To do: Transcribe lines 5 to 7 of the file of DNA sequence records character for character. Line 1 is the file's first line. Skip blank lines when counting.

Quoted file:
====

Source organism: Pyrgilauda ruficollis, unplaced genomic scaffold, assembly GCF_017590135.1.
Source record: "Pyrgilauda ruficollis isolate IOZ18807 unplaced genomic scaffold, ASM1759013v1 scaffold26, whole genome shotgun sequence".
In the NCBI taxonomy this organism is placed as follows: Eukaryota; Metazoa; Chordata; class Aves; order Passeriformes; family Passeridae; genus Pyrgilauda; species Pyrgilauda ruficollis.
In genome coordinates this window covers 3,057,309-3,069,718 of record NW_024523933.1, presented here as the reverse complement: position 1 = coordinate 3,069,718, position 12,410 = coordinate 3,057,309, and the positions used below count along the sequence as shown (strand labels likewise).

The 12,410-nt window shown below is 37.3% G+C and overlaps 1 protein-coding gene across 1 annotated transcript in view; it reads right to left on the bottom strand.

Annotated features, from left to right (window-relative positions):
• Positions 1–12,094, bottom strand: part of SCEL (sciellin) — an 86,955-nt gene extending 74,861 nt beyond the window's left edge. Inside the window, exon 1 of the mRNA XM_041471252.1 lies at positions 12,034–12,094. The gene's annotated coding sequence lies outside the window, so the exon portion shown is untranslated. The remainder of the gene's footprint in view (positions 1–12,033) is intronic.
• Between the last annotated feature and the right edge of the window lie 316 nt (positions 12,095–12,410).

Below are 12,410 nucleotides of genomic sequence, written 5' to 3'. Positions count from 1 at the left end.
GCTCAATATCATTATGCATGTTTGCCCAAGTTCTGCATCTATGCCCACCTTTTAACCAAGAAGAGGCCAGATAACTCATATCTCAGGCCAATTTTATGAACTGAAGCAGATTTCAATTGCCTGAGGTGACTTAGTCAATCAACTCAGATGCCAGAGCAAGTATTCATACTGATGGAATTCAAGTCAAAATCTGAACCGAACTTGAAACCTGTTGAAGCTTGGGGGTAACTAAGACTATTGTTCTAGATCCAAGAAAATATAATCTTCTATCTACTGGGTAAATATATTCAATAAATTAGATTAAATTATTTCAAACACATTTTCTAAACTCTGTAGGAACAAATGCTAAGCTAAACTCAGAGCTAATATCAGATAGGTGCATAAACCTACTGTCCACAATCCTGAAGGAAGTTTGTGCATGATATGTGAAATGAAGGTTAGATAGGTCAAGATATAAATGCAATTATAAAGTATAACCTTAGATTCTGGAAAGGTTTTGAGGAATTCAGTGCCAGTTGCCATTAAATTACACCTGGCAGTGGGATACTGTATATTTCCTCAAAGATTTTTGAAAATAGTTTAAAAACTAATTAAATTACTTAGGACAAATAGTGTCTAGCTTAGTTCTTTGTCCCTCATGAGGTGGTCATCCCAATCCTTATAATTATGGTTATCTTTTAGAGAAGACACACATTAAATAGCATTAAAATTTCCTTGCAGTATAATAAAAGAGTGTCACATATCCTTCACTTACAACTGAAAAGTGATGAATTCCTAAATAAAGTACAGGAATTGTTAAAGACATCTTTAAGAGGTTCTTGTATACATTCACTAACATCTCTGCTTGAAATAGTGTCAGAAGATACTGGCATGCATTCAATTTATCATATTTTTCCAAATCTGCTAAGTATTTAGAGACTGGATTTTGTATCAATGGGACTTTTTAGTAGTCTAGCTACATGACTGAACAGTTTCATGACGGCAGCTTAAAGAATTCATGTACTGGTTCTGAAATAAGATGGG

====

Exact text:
The 12,410-nt window shown below is 37.3% G+C and overlaps 1 protein-coding gene across 1 annotated transcript in view; it reads right to left on the bottom strand.

Annotated features, from left to right (window-relative positions):
• Positions 1–12,094, bottom strand: part of SCEL (sciellin) — an 86,955-nt gene extending 74,861 nt beyond the window's left edge. Inside the window, exon 1 of the mRNA XM_041471252.1 lies at positions 12,034–12,094. The gene's annotated coding sequence lies outside the window, so the exon portion shown is untranslated. The remainder of the gene's footprint in view (positions 1–12,033) is intronic.